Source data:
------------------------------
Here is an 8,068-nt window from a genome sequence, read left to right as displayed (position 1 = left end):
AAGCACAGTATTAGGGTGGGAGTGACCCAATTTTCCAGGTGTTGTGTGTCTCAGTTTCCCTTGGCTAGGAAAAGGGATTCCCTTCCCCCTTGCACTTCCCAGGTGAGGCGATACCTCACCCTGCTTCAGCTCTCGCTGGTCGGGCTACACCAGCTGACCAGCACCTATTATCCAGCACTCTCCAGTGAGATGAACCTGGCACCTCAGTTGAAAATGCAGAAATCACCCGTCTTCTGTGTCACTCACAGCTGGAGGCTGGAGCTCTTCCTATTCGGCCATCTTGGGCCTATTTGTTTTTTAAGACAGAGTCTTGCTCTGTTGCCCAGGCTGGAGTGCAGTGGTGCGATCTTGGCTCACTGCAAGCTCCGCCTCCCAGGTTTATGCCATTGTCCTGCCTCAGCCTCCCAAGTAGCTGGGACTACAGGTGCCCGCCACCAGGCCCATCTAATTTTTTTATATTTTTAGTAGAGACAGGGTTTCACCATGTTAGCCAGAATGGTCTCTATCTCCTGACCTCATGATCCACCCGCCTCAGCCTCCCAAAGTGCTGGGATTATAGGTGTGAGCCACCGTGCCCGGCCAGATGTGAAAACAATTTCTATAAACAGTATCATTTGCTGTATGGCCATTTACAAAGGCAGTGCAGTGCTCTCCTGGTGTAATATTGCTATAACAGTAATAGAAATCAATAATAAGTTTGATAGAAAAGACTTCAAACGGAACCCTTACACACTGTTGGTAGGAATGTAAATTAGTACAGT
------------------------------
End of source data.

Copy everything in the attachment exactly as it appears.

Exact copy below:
Here is an 8,068-nt window from a genome sequence, read left to right as displayed (position 1 = left end):
AAGCACAGTATTAGGGTGGGAGTGACCCAATTTTCCAGGTGTTGTGTGTCTCAGTTTCCCTTGGCTAGGAAAAGGGATTCCCTTCCCCCTTGCACTTCCCAGGTGAGGCGATACCTCACCCTGCTTCAGCTCTCGCTGGTCGGGCTACACCAGCTGACCAGCACCTATTATCCAGCACTCTCCAGTGAGATGAACCTGGCACCTCAGTTGAAAATGCAGAAATCACCCGTCTTCTGTGTCACTCACAGCTGGAGGCTGGAGCTCTTCCTATTCGGCCATCTTGGGCCTATTTGTTTTTTAAGACAGAGTCTTGCTCTGTTGCCCAGGCTGGAGTGCAGTGGTGCGATCTTGGCTCACTGCAAGCTCCGCCTCCCAGGTTTATGCCATTGTCCTGCCTCAGCCTCCCAAGTAGCTGGGACTACAGGTGCCCGCCACCAGGCCCATCTAATTTTTTTATATTTTTAGTAGAGACAGGGTTTCACCATGTTAGCCAGAATGGTCTCTATCTCCTGACCTCATGATCCACCCGCCTCAGCCTCCCAAAGTGCTGGGATTATAGGTGTGAGCCACCGTGCCCGGCCAGATGTGAAAACAATTTCTATAAACAGTATCATTTGCTGTATGGCCATTTACAAAGGCAGTGCAGTGCTCTCCTGGTGTAATATTGCTATAACAGTAATAGAAATCAATAATAAGTTTGATAGAAAAGACTTCAAACGGAACCCTTACACACTGTTGGTAGGAATGTAAATTAGTACAGT